David Krantz is a certified Epigenetic Coach who specializes in boosting cognitive function and helping clients harness their creative and personal power. As a lifelong musician, David sees the various systems of the body as parts of a complex symphony. And, as a coach, he excels at fine-tuning those parts to create resonant harmonious health. David also serves as Director of Psychoacoustics at Apeiron Center in Asheville, NC where he develops sound-based tools for better mood, energy, and focus. Additionally, he’s an expert in the pharmacogenetics of the endocannabinoid system and has developed a proprietary genetic test for looking at individual response to cannabinoids. A biohacker by training and artist by nature, David enjoys working with others who have a deep passion for enjoying life.
In this episode, Kyle joins in conversation with Dr. Sam Gandy. During the show, they cover topics including the implications psychedelics have for human well-being and the biosphere at large at a time of growing disconnection.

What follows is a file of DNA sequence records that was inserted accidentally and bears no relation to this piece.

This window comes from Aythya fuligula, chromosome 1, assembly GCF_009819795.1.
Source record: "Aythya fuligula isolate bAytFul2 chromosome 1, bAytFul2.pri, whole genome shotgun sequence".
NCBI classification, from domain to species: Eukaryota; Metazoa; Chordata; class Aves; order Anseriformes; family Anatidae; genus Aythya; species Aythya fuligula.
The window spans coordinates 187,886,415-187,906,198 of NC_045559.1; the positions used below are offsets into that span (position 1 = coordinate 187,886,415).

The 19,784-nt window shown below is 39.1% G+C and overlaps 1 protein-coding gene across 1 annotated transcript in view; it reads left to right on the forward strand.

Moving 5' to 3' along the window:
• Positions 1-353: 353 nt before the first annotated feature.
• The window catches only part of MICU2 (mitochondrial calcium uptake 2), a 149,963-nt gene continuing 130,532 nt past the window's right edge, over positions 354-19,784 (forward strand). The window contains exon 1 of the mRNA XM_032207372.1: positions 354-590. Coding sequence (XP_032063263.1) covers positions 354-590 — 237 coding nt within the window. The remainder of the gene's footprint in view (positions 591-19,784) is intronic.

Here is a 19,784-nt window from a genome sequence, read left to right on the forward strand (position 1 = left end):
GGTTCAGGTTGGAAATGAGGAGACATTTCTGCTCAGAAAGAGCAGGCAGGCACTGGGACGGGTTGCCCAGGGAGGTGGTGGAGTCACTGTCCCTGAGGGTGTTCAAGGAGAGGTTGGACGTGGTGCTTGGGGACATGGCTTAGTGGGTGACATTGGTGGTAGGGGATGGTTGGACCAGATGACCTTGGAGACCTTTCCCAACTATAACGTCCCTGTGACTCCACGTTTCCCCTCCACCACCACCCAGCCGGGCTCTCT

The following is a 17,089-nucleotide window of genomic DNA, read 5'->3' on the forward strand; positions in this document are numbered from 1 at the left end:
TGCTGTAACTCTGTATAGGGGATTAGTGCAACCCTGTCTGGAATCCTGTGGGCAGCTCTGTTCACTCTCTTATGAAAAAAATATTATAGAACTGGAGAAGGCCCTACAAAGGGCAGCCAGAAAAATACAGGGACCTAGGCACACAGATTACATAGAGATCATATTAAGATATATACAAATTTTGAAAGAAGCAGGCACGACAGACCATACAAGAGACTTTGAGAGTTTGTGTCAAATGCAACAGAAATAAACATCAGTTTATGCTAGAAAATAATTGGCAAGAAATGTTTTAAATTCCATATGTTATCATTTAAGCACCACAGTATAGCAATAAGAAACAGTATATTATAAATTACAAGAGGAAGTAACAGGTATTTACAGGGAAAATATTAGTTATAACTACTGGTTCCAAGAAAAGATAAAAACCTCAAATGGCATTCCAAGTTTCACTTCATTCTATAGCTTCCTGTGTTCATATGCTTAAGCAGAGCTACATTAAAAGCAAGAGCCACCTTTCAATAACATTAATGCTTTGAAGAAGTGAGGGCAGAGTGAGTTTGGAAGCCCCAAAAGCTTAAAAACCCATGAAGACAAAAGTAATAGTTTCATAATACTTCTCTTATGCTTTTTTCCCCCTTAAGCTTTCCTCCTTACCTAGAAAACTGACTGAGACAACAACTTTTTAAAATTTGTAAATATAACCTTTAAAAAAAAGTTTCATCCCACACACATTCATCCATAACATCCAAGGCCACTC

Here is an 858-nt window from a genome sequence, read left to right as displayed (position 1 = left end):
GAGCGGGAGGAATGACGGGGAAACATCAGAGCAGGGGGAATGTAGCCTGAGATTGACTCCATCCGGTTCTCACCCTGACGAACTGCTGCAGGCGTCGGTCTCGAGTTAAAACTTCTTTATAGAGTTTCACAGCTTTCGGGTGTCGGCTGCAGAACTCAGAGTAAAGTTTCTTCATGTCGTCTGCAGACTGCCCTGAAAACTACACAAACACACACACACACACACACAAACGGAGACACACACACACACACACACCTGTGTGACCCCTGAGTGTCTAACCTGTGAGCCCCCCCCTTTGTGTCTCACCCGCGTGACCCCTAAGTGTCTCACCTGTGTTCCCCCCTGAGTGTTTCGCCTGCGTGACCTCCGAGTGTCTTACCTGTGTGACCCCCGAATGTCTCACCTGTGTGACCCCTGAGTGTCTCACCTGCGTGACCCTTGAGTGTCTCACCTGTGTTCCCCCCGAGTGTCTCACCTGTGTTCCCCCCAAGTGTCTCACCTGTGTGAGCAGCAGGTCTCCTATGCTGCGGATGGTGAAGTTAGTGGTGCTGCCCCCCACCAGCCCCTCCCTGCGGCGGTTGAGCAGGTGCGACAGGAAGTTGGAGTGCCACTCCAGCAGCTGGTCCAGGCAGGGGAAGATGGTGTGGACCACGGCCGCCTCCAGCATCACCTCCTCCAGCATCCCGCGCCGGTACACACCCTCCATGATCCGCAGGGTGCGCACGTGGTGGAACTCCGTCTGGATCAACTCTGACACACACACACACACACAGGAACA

3 Key Points:
- There have been a lot of recent threats to our planet and its survival if we continue on our current path of unsustainability. Feeling connected to nature increases the human desire to take care of and heal nature.
- There has been an inverse correlation with our connectedness to nature and our connection with technology. Getting out in nature, as well as using psychedelics in nature, both help increase our connectedness to nature.
- There has been a rise in cutting edge research that reveals the capacity of psychedelic substances to enhance human-nature connection, which Sam shares snippets of throughout the episode.
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- Sam has a PhD in Ecological Science from the University of Aberdeen and a Masters in Entomology from Imperial College London
- He has a lifelong interest in nature and wildlife and has conducted research in areas all over the world
- He is a Scientific Assistant to the Director at the Beckley Foundation